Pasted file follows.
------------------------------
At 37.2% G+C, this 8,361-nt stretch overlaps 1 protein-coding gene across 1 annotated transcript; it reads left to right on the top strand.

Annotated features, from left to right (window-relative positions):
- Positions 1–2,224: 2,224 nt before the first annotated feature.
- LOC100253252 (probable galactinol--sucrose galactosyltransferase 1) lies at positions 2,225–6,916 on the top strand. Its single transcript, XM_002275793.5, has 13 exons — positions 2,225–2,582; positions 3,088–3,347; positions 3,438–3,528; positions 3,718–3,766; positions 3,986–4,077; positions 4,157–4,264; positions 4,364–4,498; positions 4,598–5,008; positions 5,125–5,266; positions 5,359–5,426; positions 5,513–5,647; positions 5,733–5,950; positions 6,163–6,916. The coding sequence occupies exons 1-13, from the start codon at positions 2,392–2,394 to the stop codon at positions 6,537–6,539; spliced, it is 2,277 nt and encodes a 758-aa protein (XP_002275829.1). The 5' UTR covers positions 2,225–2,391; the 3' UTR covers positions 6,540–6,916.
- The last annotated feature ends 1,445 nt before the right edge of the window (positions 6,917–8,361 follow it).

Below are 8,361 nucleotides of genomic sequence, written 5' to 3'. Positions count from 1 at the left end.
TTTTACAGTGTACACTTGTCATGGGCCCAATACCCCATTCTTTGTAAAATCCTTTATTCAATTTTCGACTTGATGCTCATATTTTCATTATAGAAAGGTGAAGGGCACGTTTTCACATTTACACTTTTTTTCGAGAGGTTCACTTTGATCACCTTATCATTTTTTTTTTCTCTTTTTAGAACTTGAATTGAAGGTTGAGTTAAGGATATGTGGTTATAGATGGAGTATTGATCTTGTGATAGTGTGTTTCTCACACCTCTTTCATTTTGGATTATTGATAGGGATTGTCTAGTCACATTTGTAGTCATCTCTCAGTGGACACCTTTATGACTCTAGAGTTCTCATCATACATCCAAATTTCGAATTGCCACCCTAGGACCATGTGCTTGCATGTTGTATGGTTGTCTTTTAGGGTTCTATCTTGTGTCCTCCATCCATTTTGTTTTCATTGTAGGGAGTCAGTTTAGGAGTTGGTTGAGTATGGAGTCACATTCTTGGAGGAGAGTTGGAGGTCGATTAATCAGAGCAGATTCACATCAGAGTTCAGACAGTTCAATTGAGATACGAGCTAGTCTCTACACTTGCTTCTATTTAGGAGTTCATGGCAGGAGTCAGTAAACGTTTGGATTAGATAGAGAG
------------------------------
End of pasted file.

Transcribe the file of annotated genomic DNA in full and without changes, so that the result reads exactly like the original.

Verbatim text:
At 37.2% G+C, this 8,361-nt stretch overlaps 1 protein-coding gene across 1 annotated transcript; it reads left to right on the top strand.

Annotated features, from left to right (window-relative positions):
- Positions 1–2,224: 2,224 nt before the first annotated feature.
- LOC100253252 (probable galactinol--sucrose galactosyltransferase 1) lies at positions 2,225–6,916 on the top strand. Its single transcript, XM_002275793.5, has 13 exons — positions 2,225–2,582; positions 3,088–3,347; positions 3,438–3,528; positions 3,718–3,766; positions 3,986–4,077; positions 4,157–4,264; positions 4,364–4,498; positions 4,598–5,008; positions 5,125–5,266; positions 5,359–5,426; positions 5,513–5,647; positions 5,733–5,950; positions 6,163–6,916. The coding sequence occupies exons 1-13, from the start codon at positions 2,392–2,394 to the stop codon at positions 6,537–6,539; spliced, it is 2,277 nt and encodes a 758-aa protein (XP_002275829.1). The 5' UTR covers positions 2,225–2,391; the 3' UTR covers positions 6,540–6,916.
- The last annotated feature ends 1,445 nt before the right edge of the window (positions 6,917–8,361 follow it).

Below are 8,361 nucleotides of genomic sequence, written 5' to 3'. Positions count from 1 at the left end.
TTTTACAGTGTACACTTGTCATGGGCCCAATACCCCATTCTTTGTAAAATCCTTTATTCAATTTTCGACTTGATGCTCATATTTTCATTATAGAAAGGTGAAGGGCACGTTTTCACATTTACACTTTTTTTCGAGAGGTTCACTTTGATCACCTTATCATTTTTTTTTTCTCTTTTTAGAACTTGAATTGAAGGTTGAGTTAAGGATATGTGGTTATAGATGGAGTATTGATCTTGTGATAGTGTGTTTCTCACACCTCTTTCATTTTGGATTATTGATAGGGATTGTCTAGTCACATTTGTAGTCATCTCTCAGTGGACACCTTTATGACTCTAGAGTTCTCATCATACATCCAAATTTCGAATTGCCACCCTAGGACCATGTGCTTGCATGTTGTATGGTTGTCTTTTAGGGTTCTATCTTGTGTCCTCCATCCATTTTGTTTTCATTGTAGGGAGTCAGTTTAGGAGTTGGTTGAGTATGGAGTCACATTCTTGGAGGAGAGTTGGAGGTCGATTAATCAGAGCAGATTCACATCAGAGTTCAGACAGTTCAATTGAGATACGAGCTAGTCTCTACACTTGCTTCTATTTAGGAGTTCATGGCAGGAGTCAGTAAACGTTTGGATTAGATAGAGAG